Poland and Polish Discussion Group and Forum

Welcome to the original English language Poland and Polish discussion group board. This message forum is a place where English-speaking Poles, foreigners (expats) living in Poland, and anyone with a genuine interest in Poland can discuss and read the views of others concerning Poland. Subjects include: Polish news and current affairs; Life in Poland; politics; genealogy research; Polish culture and history; advice and tips on visiting Poland; Polish property and investment issues. The aim of our group is to increase awareness of wonderful Poland using the English language and allow and foster the honest debate and exchange of opinions on anything vaguely related to Poland and Polish - positive, negative and/or neutral! To state the obvious: all opinions and views expressed on this site are solely those of their respective authors and are not necessarily those of anyone else! Messages consisting of ads will be deleted.

Links:  Poland Directory; Polish Language Forum; Factbook Poland; Photographs of Poland; Polish TranslationA Town in Poland; Map

Poland and Polish Discussion Group and Forum
Start a New Topic 
View Entire Thread
Re: Red Baron's death notice found in his Polish homeland

Point taken, but I don’t think there is a nexis with Normandy. The whole thing with Poznan is that Poles consider it the cradle of their nationhood. There were always Poles in Poznan, and Germans only moved in large numbers under Bismarck and pursued aggressive policies designed to Germanize the Poles.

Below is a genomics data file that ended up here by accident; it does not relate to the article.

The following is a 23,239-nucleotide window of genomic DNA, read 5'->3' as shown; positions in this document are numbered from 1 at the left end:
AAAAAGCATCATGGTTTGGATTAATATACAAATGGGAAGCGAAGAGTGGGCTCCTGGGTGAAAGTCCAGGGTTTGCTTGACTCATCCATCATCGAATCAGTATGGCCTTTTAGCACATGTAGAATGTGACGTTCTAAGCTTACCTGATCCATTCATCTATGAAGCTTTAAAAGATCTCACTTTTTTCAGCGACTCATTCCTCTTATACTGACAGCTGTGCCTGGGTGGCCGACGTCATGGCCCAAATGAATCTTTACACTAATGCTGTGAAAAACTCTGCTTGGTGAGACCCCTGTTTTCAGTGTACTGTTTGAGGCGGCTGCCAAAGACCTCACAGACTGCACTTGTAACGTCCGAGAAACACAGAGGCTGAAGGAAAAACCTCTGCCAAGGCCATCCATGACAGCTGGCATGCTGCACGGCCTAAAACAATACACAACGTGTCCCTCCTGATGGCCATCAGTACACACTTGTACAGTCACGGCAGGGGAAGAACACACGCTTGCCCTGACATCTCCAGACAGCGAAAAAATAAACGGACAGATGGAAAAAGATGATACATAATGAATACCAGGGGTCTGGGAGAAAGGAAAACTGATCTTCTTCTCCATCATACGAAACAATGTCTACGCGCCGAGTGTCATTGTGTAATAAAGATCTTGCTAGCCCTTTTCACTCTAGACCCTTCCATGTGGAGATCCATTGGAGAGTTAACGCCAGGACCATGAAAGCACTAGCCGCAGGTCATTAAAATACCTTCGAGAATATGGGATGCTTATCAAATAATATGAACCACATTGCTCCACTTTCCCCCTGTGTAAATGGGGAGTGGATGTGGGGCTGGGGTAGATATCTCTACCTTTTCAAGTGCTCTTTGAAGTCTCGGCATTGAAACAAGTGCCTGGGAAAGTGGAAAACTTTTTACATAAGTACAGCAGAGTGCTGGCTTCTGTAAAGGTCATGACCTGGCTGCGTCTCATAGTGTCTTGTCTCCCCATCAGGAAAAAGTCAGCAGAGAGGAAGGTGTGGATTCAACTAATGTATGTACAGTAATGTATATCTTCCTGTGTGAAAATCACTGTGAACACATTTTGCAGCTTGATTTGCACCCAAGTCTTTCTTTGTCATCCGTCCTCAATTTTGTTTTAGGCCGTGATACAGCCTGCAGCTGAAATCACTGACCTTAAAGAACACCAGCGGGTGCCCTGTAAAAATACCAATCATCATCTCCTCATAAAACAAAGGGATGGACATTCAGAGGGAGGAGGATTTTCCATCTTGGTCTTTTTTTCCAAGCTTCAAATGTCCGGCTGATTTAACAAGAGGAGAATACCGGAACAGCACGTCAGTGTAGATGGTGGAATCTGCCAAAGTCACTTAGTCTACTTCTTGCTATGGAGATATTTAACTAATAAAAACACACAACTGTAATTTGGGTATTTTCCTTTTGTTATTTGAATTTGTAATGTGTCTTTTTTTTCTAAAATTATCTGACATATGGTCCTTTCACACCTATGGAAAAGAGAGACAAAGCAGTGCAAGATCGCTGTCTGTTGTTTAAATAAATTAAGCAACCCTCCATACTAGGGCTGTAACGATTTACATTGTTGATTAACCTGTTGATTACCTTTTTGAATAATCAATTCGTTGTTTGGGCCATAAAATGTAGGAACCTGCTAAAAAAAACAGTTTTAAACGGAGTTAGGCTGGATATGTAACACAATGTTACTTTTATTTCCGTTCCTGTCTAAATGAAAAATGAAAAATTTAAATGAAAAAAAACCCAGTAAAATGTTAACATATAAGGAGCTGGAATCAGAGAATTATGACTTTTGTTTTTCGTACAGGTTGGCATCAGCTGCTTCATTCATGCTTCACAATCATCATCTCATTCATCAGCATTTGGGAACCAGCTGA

Ironically, Poles did the same exact thing in Ukraine and Belarus. There were many historic Polish language usage books for that area as well Hans. Look what’s left today.

No one can argue the same about Wroclaw (Breslau), Swidnica, or Szczecin, who were German throughout history. There may be some ancient links about some Polish chieftain leading a military expedition in the 9TH century (which Polish communists exploited after WWII), but historical facts are facts. Poles from Kresy moved there after WWII.

The “German feel and look” you refer to isn’t German. It’s called “Polska A” - the traditional more Western side of Poland. Remember before Poland unified with Lithuania (which probably led to the downfall of Poland in the 18th cent., forcing her to fight wars she had no business fighting) it was relatively small and commercial, and rulers emphasized commercial ties with what is now Germany (Madgerburg Law, free trade agreements, etc). Thus many of those cities may have the “look” you refer to, since they date back to 13th and 14th centuries.

I always find it amazing how history continues to shape that part of the world today.